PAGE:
• Charlottesville: one dead, nineteen injured as car drives into protesters
     Reply #141 - September 15, 2017, 05:35 AM

    Modernism also rejected the certainty of Enlightenment thinking.

    `But I don't want to go among mad people,' Alice remarked.
     `Oh, you can't help that,' said the Cat: `we're all mad here. I'm mad.  You're mad.'
     `How do you know I'm mad?' said Alice.
     `You must be,' said the Cat, `or you wouldn't have come here.'
  • Charlottesville: one dead, nineteen injured as car drives into protesters
     Reply #142 - September 16, 2017, 06:58 PM

    Conservative socioeconomics is not far right wing.


    I'd say the practice of making the rich richer using government power is certainly right wing. Corporatism is a key idea in fascism.

    how fuck works without shit??


    Let's Play Chess!

    harakaat, friend, RIP
  • Charlottesville: one dead, nineteen injured as car drives into protesters
     Reply #143 - September 16, 2017, 07:04 PM

    Freedom of speech is sometimes derided on CEMB but it is a core value for freedom to exist at all.


    Have the decency to show some evidence for your accusations.

    how fuck works without shit??


    Let's Play Chess!

    harakaat, friend, RIP
  • Charlottesville: one dead, nineteen injured as car drives into protesters
     Reply #144 - September 16, 2017, 08:18 PM

    Many articles link Gramsci and the Frankfurt School - as fellow travellers who thought similarly and were working to solve the same challenge:  the destruction of Western Civilization.   

    Oh look, it's the huge fucking tell. Whatever can it mean?

    What Peterson and others are claiming is that the founding father of post-modernist theory: Derida was a marxist who morphed into post-modernism as a way to achieve marxist ends.      I've never read Neitsche, and so far no-one I've listened to has made any connection of Neitsche and post-modernism.  In fact Peterson is quite a fan of Neitsche and argues that he has been greatly misunderstood.   Neitsche will have to wait a while.

    Do yourself a favour and read Derrida as well, because your guru clearly hasn't bothered.

    Peterson also recommends

    Nah. If the following is what your recommendation leaves you with:

    Quote
    Simply put modernism is the enlightenment belief in the individual, reason, liberal democracy and science.   Modernism replaced European medievalism - which had run from approximately 400 CE to 1400 CE.   

    it's very hard to take seriously.

    Sorry you seem to want to throw the free speech baby out with the fascist bath water.   Big mistake.   

    Free speech is a concept, an ideal; like any such, it is open to instrumentalisation by the unscrupulous. Fascists pull this trick often enough; to paraphrase Sartre, they are prone to repeated acts of bad faith because their adversaries believe in words and they don't, as their aim is intimidation and not the exercise of rigorous argument. Concede there and you make it easier to concede anywhere else.

    God, family and the nation along with faith in the individual is where I'm at.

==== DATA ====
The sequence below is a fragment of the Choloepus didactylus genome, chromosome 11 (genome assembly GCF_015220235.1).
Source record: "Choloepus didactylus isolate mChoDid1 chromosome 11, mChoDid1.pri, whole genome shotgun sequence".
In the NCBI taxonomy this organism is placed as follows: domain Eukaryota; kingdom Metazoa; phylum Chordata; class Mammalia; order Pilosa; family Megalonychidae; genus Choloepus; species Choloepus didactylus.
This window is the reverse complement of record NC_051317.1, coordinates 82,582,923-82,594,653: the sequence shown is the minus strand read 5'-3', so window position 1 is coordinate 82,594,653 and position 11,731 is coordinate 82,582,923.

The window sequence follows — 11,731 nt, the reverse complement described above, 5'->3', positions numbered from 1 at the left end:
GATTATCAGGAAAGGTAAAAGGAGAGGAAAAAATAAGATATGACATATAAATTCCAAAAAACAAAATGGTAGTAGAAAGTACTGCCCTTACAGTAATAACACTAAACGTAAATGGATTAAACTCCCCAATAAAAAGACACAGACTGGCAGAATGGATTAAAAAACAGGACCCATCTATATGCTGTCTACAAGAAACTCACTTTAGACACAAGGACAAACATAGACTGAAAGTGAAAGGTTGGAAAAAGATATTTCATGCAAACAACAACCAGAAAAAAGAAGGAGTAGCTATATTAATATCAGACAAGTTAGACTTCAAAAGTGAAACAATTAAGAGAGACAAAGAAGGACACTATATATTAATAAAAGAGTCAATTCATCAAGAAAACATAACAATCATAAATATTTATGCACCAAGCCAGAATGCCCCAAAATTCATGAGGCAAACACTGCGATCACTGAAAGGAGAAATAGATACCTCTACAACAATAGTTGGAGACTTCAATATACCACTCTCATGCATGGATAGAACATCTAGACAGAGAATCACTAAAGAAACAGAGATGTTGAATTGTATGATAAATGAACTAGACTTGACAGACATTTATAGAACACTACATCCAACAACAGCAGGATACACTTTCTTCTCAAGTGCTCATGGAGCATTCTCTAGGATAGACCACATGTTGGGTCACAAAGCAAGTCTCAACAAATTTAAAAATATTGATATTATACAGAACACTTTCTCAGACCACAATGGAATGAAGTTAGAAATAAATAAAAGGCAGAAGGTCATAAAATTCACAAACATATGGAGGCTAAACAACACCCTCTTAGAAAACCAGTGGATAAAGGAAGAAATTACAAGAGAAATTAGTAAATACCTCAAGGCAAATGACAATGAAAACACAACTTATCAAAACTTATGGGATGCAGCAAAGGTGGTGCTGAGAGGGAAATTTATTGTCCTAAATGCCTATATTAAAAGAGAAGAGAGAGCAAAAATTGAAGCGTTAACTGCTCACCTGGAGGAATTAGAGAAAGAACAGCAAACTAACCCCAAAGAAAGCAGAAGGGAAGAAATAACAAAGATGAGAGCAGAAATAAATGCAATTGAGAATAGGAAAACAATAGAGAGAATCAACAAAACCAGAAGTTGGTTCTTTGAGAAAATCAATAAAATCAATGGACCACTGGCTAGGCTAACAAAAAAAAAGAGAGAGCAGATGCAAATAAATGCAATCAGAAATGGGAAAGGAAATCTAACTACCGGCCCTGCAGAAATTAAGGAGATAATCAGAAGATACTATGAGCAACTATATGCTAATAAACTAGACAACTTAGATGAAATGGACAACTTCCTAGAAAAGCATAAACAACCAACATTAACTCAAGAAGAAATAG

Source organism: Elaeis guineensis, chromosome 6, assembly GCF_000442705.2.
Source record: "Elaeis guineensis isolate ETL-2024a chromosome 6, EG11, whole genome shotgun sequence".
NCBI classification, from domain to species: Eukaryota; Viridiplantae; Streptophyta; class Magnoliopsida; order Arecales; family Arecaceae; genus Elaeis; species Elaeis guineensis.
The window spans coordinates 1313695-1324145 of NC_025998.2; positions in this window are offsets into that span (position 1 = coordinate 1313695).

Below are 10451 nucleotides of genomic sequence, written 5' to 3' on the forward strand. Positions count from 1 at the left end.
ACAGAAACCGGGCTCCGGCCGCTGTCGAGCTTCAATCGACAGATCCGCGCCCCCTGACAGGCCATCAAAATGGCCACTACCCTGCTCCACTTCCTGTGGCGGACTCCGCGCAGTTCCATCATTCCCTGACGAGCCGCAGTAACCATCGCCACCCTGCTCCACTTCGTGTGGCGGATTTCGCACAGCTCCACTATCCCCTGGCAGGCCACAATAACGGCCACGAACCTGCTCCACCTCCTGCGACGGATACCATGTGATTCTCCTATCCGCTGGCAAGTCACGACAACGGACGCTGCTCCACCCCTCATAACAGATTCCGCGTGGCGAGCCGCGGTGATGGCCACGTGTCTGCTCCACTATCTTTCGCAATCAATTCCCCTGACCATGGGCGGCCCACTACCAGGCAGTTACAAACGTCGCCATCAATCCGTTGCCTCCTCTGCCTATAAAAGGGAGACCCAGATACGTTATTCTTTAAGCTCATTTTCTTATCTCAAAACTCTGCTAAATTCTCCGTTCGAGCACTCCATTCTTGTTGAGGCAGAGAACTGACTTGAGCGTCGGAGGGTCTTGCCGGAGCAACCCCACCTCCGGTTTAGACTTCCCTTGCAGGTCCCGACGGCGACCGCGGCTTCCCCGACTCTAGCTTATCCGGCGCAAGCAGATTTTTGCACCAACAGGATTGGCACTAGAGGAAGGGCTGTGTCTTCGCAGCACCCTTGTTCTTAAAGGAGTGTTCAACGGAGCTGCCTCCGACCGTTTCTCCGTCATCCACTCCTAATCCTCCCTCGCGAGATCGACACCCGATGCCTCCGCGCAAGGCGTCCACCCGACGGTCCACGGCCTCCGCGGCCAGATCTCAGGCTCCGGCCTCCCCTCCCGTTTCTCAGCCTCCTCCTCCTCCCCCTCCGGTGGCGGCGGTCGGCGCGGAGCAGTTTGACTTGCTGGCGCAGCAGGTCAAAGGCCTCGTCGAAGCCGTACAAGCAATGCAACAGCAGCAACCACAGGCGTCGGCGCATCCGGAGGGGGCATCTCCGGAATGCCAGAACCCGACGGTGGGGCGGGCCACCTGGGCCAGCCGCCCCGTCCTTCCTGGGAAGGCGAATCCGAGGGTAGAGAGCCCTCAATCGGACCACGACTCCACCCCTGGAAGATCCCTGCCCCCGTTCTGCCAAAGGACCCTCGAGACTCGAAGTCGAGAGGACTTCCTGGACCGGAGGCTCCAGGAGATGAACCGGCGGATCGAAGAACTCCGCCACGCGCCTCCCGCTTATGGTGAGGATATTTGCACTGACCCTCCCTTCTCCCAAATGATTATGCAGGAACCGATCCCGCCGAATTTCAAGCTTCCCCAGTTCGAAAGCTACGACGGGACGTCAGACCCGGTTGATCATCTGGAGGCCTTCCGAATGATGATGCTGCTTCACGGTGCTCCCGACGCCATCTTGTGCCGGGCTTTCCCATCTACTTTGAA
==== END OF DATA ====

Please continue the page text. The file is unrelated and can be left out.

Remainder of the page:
So naturally, you came to a website run for and by atheists, not a small number of whom have seen abuses of family and nation up close and personal-like. Gotcha.

    But I'll be sure to tell my wife I idolize her tonight - I think she'll be pleased!

    If that's what it takes.
  • Charlottesville: one dead, nineteen injured as car drives into protesters
     Reply #145 - September 16, 2017, 11:00 PM

    On the subject of free speech and fascism, an urban75 thread on Stormfront being taken down:

    https://www.urban75.net/forums/threads/white-supremacist-chatroom-stormfront-taken-offline.354104/

  • Charlottesville: one dead, nineteen injured as car drives into protesters
     Reply #146 - September 17, 2017, 03:03 AM

    Interesting where they ended up.

    Don't let Hitler have the street.
  • Charlottesville: one dead, nineteen injured as car drives into protesters
     Reply #147 - September 17, 2017, 08:43 AM

    I'd say the practice of making the rich richer using government power is certainly right wing.


    It is hardly right wing at all. Heck look at Clinton. She would be right wing as she has done the same.

    Do not confuse politicians and their tripe with what people believe.


    Quote
    Corporatism is a key idea in fascism.


    Corporatism of a certain type is but not the general idea. I think you are confusing it with Corporatocracy.
  • Charlottesville: one dead, nineteen injured as car drives into protesters
     Reply #148 - September 18, 2017, 12:07 AM

    I don't consider the Clinton's to be left wing. Being a member of the Democratic party doesn't just give one a liberal label and carte blanche to do whatever economically under its auspices. It's a big part of why Hillary couldn't win presidential elections.

    how fuck works without shit??


    Let's Play Chess!

    harakaat, friend, RIP
  • Charlottesville: one dead, nineteen injured as car drives into protesters
     Reply #149 - September 18, 2017, 09:55 PM

    She is left of center as far as US politics go. She is no centrist.

    Liberal does not mean left-wing.